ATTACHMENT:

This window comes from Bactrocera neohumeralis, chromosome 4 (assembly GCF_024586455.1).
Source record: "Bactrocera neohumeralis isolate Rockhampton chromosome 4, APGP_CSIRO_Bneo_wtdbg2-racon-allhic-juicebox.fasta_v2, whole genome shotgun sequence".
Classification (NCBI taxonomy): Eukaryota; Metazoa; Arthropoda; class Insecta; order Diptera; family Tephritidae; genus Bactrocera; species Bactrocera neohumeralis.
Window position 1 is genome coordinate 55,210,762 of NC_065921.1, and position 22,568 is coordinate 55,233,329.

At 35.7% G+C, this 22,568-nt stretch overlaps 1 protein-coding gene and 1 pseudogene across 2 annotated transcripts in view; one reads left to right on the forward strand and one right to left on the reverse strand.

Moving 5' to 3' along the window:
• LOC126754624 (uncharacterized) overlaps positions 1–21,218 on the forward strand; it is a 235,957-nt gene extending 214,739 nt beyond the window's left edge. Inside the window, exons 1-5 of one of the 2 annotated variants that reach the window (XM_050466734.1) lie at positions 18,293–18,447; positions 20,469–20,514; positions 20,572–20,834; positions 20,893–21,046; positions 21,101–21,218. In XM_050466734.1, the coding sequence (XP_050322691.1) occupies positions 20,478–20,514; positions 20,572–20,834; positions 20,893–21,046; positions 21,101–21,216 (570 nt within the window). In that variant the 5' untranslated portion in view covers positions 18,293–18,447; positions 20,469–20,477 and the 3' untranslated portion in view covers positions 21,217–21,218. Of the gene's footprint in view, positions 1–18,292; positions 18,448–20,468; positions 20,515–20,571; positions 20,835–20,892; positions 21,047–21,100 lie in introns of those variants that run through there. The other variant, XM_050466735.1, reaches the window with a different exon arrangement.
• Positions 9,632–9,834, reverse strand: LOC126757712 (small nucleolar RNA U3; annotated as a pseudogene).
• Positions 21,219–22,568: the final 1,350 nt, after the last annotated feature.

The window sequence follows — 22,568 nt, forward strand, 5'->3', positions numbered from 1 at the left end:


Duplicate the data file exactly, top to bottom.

This window comes from Bactrocera neohumeralis, chromosome 4 (assembly GCF_024586455.1).
Source record: "Bactrocera neohumeralis isolate Rockhampton chromosome 4, APGP_CSIRO_Bneo_wtdbg2-racon-allhic-juicebox.fasta_v2, whole genome shotgun sequence".
Classification (NCBI taxonomy): Eukaryota; Metazoa; Arthropoda; class Insecta; order Diptera; family Tephritidae; genus Bactrocera; species Bactrocera neohumeralis.
Window position 1 is genome coordinate 55,210,762 of NC_065921.1, and position 22,568 is coordinate 55,233,329.

At 35.7% G+C, this 22,568-nt stretch overlaps 1 protein-coding gene and 1 pseudogene across 2 annotated transcripts in view; one reads left to right on the forward strand and one right to left on the reverse strand.

Moving 5' to 3' along the window:
• LOC126754624 (uncharacterized) overlaps positions 1–21,218 on the forward strand; it is a 235,957-nt gene extending 214,739 nt beyond the window's left edge. Inside the window, exons 1-5 of one of the 2 annotated variants that reach the window (XM_050466734.1) lie at positions 18,293–18,447; positions 20,469–20,514; positions 20,572–20,834; positions 20,893–21,046; positions 21,101–21,218. In XM_050466734.1, the coding sequence (XP_050322691.1) occupies positions 20,478–20,514; positions 20,572–20,834; positions 20,893–21,046; positions 21,101–21,216 (570 nt within the window). In that variant the 5' untranslated portion in view covers positions 18,293–18,447; positions 20,469–20,477 and the 3' untranslated portion in view covers positions 21,217–21,218. Of the gene's footprint in view, positions 1–18,292; positions 18,448–20,468; positions 20,515–20,571; positions 20,835–20,892; positions 21,047–21,100 lie in introns of those variants that run through there. The other variant, XM_050466735.1, reaches the window with a different exon arrangement.
• Positions 9,632–9,834, reverse strand: LOC126757712 (small nucleolar RNA U3; annotated as a pseudogene).
• Positions 21,219–22,568: the final 1,350 nt, after the last annotated feature.

The window sequence follows — 22,568 nt, forward strand, 5'->3', positions numbered from 1 at the left end: